Stoner and Kalashnikov: A Tale of Two Very Different Gun Designers

Peter Suciu on Stoner and Kalashnikov — designers of two of the most iconic and prolific modern firearms.

Even people who don’t know guns know the AK and the AR. The respective AK-47 and the AR-15/M16 are two of the most iconic and prolific modern firearms. Millions of each have been produced. While each was developed for the military (the AK for the Soviet Union and the AR for the United States), each is now a popular choice for sports shooters.

The AK-47 was the creation of Mikhail Kalashnikov (1919-2013), while the AR-15 was the brainchild of Eugene Morrison Stoner (1922-1997). Both men were soldiers in World War II. Kalashnikov was a tank mechanic, while Stoner served in the United States Marines Corps.

Each man had a reputation for tinkering – and each began designing firearms. Neither had immediate success as a gun designer.

While working as a chief engineer for ArmaLite, a division of Fairchild Engine & Airplane Corporation, Stoner designed a series of prototype firearms but none saw significant production. It was only with the development of the AR-5 survival rifle, which was adopted by the United States Air Force, that Stoner saw success as a gun designer. By that point Kalashnikov’s weapon was already in widespread use.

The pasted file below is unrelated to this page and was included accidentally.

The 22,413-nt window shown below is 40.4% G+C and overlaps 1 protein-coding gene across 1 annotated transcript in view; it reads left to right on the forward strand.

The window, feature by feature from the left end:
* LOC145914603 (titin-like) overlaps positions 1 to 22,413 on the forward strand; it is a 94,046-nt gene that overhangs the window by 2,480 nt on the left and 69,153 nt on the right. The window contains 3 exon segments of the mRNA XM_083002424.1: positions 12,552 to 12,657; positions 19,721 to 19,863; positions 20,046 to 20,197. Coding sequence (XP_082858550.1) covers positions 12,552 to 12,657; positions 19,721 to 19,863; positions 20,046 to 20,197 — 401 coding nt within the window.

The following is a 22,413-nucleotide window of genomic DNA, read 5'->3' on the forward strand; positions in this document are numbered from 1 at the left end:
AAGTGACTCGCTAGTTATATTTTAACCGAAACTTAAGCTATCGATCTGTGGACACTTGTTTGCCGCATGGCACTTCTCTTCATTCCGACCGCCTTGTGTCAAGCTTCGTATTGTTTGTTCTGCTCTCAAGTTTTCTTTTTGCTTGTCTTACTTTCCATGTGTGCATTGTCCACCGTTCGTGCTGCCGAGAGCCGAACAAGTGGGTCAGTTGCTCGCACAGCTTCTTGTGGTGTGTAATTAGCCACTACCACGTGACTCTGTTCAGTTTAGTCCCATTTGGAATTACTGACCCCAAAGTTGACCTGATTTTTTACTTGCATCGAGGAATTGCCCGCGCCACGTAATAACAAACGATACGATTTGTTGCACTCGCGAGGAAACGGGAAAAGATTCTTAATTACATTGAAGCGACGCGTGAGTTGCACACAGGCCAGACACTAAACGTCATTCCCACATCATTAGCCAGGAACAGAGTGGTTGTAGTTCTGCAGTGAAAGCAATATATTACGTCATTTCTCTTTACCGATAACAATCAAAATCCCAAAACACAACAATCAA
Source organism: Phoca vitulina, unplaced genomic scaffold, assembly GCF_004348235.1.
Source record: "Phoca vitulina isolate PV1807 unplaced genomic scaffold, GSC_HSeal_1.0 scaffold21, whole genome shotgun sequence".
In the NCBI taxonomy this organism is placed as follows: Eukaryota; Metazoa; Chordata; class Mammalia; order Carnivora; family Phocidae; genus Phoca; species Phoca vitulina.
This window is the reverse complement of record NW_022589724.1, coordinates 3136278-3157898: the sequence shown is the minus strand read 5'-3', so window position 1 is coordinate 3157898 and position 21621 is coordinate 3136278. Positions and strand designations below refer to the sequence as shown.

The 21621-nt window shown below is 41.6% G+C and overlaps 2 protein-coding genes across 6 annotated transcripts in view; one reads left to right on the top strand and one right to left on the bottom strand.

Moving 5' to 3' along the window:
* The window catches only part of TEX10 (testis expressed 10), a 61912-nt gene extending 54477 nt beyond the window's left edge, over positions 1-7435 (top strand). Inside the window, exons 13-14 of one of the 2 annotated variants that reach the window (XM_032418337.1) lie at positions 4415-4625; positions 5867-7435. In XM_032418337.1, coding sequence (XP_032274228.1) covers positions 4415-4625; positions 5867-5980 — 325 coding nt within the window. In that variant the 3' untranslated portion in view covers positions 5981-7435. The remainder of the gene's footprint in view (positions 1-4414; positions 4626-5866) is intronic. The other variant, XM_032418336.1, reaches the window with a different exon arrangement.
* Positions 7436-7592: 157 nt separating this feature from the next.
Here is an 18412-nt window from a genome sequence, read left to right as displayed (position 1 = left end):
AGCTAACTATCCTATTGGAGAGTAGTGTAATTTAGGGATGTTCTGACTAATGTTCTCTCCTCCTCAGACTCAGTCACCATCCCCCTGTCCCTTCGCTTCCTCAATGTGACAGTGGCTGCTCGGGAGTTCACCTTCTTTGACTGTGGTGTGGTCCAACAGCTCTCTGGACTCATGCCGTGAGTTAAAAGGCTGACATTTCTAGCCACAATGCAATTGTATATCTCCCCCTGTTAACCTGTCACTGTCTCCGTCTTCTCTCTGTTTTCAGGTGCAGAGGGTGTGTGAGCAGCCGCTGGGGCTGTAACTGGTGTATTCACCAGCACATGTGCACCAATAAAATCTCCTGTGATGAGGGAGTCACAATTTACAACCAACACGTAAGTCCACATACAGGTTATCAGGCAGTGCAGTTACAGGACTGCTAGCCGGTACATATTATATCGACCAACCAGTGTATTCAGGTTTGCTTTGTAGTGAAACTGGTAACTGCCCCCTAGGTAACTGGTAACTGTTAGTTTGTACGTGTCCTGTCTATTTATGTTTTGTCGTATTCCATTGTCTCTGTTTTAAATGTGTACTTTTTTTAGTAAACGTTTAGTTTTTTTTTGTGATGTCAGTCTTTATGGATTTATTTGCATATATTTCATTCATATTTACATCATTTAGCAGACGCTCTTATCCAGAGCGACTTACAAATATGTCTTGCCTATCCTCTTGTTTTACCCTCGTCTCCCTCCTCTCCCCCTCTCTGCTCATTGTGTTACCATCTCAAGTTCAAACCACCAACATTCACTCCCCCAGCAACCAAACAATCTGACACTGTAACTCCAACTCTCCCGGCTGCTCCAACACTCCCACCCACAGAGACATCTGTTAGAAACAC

After being wounded in combat in October 1941, Kalashnikov spent the rest of the war developing a new weapon. His first design, which was influenced by the American M1 Garand rifle was rejected in favor of the semi-automatic rifle that eventually became the SKS. However, the Soviet military had seen the potential of the “assault rifle” in the German’s StG44 – and after the war sought to develop such a weapon of their own.

Avtomat Kalashnikova Model 1947

Kalashnikov worked to perfect his firearm design, and the result was the Avtomat Kalashnikova Model 1947. The weapon was arguably best summed up in a monolog in the opening sequence of the film Lord of War, starring Nicholas Cage:

More commonly known as the AK-47, or Kalashnikov. It’s the world’s most popular assault rifle. A weapon all fighters love. An elegantly simple nine-pound amalgamation of forged steel and plywood. It doesn’t break, jam, or overheat. It’ll shoot whether it’s covered in mud or filled with sand. It’s so easy, even a child can use it, and they do. The Soviets put the gun on a coin. Mozambique put it on their flag. Since the end of the Cold War, the Kalashnikov has become the Russian people’s greatest export.

The AK-47 has become one of the most famous or even infamous firearms in the world! (Public Domain).
The AK-47 has become one of the most famous or even infamous firearms in the world! (Public Domain).

The AK-47 has more than a passing resemblance to the German StG44. Kalashnikov has been quoted as saying, “before attempting to create something new, it is vital to have a good appreciation of everything that already exists in this field.”